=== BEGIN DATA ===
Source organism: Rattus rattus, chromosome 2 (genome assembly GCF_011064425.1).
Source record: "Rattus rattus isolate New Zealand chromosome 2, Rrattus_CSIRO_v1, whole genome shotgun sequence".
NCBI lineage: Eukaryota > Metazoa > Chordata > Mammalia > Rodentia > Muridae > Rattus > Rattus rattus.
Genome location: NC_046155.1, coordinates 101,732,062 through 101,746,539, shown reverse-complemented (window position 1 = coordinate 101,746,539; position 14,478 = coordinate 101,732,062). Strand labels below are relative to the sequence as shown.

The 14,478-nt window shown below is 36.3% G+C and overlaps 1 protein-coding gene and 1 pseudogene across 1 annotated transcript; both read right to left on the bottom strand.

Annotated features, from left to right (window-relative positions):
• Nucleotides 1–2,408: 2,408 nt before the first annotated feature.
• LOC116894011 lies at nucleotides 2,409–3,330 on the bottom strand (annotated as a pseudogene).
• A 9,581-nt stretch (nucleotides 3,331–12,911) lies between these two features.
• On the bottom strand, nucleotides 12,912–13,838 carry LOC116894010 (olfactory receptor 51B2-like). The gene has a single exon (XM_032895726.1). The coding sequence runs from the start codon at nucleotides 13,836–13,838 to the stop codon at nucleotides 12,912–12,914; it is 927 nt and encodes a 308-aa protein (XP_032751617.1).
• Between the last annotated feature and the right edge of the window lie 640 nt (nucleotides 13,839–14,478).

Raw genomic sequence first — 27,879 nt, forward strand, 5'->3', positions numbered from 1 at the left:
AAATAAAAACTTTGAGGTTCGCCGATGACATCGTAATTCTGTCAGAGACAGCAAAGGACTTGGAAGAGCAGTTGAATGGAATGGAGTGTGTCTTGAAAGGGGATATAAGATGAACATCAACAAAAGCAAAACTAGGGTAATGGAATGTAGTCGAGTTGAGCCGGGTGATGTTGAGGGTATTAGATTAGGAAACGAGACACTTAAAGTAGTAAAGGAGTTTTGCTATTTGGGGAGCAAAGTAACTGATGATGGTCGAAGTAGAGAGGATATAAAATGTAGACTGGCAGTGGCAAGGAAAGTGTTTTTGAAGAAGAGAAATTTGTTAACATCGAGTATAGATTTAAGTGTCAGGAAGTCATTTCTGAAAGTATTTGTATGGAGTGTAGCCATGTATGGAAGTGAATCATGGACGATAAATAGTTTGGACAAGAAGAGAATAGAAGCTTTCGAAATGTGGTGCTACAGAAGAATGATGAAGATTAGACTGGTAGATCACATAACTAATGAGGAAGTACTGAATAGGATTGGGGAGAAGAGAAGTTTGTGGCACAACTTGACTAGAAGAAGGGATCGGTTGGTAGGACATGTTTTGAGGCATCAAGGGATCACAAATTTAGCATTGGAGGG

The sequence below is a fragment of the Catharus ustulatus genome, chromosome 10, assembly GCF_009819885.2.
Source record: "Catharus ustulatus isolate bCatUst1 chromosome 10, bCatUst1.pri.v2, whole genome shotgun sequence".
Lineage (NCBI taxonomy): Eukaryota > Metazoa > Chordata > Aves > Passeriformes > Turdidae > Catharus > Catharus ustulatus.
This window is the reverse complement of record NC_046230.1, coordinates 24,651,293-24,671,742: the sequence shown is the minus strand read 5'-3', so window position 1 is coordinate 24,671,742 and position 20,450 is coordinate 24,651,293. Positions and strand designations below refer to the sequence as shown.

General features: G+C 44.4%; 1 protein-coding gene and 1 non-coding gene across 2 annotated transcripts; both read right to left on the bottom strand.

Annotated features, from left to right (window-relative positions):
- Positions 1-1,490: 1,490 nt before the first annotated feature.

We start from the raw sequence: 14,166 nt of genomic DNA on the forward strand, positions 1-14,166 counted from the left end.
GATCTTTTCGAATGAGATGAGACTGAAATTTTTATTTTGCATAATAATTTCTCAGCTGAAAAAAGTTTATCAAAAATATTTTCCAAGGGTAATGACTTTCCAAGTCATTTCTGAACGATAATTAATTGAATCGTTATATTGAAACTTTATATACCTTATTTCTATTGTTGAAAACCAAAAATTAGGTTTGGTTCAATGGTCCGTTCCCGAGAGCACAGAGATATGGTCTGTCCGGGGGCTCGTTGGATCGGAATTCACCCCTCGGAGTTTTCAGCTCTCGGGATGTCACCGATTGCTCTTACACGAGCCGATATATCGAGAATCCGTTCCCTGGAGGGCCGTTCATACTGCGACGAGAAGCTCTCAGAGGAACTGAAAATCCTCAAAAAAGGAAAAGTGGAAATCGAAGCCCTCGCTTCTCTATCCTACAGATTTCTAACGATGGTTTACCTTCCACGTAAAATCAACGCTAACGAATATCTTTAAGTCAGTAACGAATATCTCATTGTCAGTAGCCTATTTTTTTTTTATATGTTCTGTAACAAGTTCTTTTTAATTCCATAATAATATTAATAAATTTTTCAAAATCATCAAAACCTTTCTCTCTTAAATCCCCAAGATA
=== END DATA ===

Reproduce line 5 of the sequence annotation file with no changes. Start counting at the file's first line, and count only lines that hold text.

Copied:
The 14,478-nt window shown below is 36.3% G+C and overlaps 1 protein-coding gene and 1 pseudogene across 1 annotated transcript; both read right to left on the bottom strand.